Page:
Every substance around you, from the orange juice you drink and the water you use to bathe to the saliva in your mouth, has a pH level. Testing the pH of liquid, which can be done in different ways, tells you whether it is acid, alkaline or neutral. On the pH scale, which runs from 0 to 14, 7 is neutral, anything below 7 is acidic, and anything above 7 is alkaline.
Probe and Meter
Before using a pH probe and meter to test pH, test the meter in a substance with a known pH rating to calibrate it. For example, pure or distilled water has a pH level of 7. If necessary, adjust the meter accordingly. Before performing your main pH test, rinse the probe and meter with clean water and dry with a clean tissue. Collect the liquid sample in a clean container that is deep enough to cover the tip of the probe. Use a thermometer to check the temperature of the sample, and then adjust the meter to match the sample temperature. This is an important step because the temperature of the water affects the sensitivity of the probe. Insert the probe into the sample and wait for the measurement to become steady, which indicates the meter has reached equilibrium. The pH level of your sample is now ready to record.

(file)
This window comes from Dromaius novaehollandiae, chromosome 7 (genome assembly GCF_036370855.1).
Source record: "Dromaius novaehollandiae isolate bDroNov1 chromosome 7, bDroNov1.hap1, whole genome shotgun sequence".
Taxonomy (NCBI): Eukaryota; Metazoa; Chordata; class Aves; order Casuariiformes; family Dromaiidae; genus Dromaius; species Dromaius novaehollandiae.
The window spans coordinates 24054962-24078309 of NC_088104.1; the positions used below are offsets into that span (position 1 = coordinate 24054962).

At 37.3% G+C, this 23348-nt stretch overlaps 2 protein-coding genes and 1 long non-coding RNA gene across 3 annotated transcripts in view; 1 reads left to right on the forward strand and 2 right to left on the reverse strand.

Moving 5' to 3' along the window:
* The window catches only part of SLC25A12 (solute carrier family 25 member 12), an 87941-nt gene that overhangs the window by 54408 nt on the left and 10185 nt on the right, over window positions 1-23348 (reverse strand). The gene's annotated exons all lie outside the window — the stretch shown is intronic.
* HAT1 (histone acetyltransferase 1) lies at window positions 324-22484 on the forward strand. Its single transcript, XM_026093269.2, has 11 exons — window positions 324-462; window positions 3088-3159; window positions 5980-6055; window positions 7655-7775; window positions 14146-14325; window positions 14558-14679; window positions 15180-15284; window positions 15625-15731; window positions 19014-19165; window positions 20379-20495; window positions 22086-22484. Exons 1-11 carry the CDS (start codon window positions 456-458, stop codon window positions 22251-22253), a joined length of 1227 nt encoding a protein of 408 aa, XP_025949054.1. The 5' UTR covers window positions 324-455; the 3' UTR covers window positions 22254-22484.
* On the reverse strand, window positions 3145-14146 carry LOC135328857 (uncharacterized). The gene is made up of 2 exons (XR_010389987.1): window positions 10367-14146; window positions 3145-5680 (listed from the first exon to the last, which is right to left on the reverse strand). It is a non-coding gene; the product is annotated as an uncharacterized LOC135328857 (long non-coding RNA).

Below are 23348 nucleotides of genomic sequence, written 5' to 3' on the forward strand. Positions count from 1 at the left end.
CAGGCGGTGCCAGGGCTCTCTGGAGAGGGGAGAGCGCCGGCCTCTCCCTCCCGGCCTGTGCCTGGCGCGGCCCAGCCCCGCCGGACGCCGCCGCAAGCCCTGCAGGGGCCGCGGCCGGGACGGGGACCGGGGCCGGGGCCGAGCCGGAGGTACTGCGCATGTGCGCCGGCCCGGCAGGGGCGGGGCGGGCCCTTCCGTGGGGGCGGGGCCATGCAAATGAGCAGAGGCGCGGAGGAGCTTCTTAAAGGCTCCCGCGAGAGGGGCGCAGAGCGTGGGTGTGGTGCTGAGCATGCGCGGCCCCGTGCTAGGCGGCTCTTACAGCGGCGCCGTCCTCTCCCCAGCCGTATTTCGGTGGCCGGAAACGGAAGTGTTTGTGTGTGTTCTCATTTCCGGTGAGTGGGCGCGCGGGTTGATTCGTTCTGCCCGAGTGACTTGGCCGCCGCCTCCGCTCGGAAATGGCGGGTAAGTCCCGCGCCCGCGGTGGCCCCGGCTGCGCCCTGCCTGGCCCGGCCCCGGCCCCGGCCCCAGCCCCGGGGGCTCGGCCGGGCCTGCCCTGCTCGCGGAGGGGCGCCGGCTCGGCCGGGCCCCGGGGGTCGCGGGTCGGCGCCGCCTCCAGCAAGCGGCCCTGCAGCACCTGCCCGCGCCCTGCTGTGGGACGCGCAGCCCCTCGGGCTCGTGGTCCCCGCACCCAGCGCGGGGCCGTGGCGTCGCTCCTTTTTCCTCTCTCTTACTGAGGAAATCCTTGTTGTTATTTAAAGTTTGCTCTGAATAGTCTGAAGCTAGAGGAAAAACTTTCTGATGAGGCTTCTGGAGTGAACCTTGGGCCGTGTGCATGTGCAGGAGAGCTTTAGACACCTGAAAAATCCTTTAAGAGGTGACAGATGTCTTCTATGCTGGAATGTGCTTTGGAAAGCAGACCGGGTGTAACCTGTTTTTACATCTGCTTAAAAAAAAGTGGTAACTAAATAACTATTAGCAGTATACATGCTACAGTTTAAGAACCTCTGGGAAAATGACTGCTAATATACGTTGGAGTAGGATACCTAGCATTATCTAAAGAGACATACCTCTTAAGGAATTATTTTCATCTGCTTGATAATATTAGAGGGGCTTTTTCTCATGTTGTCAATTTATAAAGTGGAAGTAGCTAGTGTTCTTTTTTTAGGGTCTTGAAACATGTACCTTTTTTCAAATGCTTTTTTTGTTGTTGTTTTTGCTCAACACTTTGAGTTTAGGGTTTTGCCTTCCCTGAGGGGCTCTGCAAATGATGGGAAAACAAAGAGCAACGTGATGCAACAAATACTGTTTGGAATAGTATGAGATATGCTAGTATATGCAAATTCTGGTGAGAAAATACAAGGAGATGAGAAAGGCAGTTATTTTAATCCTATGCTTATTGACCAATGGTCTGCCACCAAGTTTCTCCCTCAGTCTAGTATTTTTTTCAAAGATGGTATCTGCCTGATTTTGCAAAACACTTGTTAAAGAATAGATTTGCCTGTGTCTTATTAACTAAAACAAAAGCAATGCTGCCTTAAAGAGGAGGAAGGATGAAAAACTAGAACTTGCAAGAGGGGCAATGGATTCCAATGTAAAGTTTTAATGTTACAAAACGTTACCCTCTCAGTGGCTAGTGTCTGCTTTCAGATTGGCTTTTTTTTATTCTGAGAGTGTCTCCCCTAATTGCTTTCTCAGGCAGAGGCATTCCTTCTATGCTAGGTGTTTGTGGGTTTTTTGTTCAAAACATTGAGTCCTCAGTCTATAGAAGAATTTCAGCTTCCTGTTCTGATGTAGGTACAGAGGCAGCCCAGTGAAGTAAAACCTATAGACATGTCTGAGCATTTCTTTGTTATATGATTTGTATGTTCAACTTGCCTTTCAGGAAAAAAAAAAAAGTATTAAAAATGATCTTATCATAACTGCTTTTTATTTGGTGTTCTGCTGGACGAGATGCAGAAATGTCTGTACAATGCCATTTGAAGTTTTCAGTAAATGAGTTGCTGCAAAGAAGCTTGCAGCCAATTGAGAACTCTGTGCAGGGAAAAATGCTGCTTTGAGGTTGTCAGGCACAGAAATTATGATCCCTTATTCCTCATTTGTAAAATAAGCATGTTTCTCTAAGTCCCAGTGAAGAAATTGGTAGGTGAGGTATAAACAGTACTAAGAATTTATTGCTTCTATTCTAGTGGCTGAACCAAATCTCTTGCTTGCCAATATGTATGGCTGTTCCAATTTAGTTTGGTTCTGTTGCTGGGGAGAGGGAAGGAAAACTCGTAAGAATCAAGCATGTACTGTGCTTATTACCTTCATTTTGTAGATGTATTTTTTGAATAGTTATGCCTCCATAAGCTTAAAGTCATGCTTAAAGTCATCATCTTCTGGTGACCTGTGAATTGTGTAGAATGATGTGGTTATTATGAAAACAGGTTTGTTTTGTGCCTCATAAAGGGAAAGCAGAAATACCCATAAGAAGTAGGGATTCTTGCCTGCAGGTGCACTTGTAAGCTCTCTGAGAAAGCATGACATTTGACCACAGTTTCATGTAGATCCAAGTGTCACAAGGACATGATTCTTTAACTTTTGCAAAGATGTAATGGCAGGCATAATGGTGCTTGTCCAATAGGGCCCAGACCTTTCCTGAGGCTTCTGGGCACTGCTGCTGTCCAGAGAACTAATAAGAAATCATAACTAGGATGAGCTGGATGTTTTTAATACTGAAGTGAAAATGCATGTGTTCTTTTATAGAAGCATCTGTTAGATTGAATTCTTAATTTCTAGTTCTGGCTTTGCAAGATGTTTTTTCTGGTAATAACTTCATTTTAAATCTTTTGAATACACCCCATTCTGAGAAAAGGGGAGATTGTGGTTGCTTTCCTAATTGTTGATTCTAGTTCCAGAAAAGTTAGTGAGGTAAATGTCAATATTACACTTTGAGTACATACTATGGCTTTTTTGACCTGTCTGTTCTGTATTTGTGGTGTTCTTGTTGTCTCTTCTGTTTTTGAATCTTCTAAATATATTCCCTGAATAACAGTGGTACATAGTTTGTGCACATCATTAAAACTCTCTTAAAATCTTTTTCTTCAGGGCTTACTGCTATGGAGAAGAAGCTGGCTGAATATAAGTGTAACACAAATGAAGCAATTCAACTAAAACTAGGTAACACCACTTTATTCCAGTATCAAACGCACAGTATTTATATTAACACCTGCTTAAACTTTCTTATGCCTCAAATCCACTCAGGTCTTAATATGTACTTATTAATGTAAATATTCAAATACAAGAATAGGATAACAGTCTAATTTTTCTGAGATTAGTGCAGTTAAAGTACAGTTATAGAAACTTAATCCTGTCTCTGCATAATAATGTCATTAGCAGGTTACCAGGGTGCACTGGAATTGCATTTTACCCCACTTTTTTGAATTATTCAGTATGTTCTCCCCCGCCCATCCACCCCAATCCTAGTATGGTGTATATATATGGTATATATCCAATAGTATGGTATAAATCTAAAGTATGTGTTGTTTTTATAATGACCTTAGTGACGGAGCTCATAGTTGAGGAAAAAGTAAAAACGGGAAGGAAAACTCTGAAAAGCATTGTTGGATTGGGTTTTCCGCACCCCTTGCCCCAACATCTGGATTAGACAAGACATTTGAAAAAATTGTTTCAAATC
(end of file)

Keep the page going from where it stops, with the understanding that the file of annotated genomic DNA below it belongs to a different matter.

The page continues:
pH Testing Strips
pH testing strips contain a series of indicator bars that each change color after exposure to a solution. The strength of the acids and bases on each bar differs. Collect a sample of liquid in a clean container, ensuring the sample is deep enough to cover the testing strip. Dip a strip into the sample for a few seconds and wait for the indicator bars on the paper to change color. Compare the end of the test strip with the color chart that came with the paper to establish the pH level of the liquid.
Red Cabbage Juice
One interesting method of testing the pH of a liquid uses red cabbage juice as a pH indicator. When the cabbage juice is mixed with different liquids, the solution changes color thanks to a pigment in red cabbage called flavin – an anthocyanin. If the color changes to pink, the pH is 1 to 2. If the color becomes dark red, the pH is 3 to 4. If the color changes to violet, the pH is 5 to 7. If the color changes to blue, the pH is 8. If the color turns blue-green, the pH is 9 to10. If the color becomes green-yellow, the pH is 11 to 12. This means that pink and dark red solutions are acidic, violet solutions are either acidic or neutral, and blue, blue-green and green-yellow solutions are alkaline.
About the Author
Claire is a writer and editor with 18 years' experience. She writes about science and health for a range of digital publications, including Reader's Digest, HealthCentral, Vice and Zocdoc.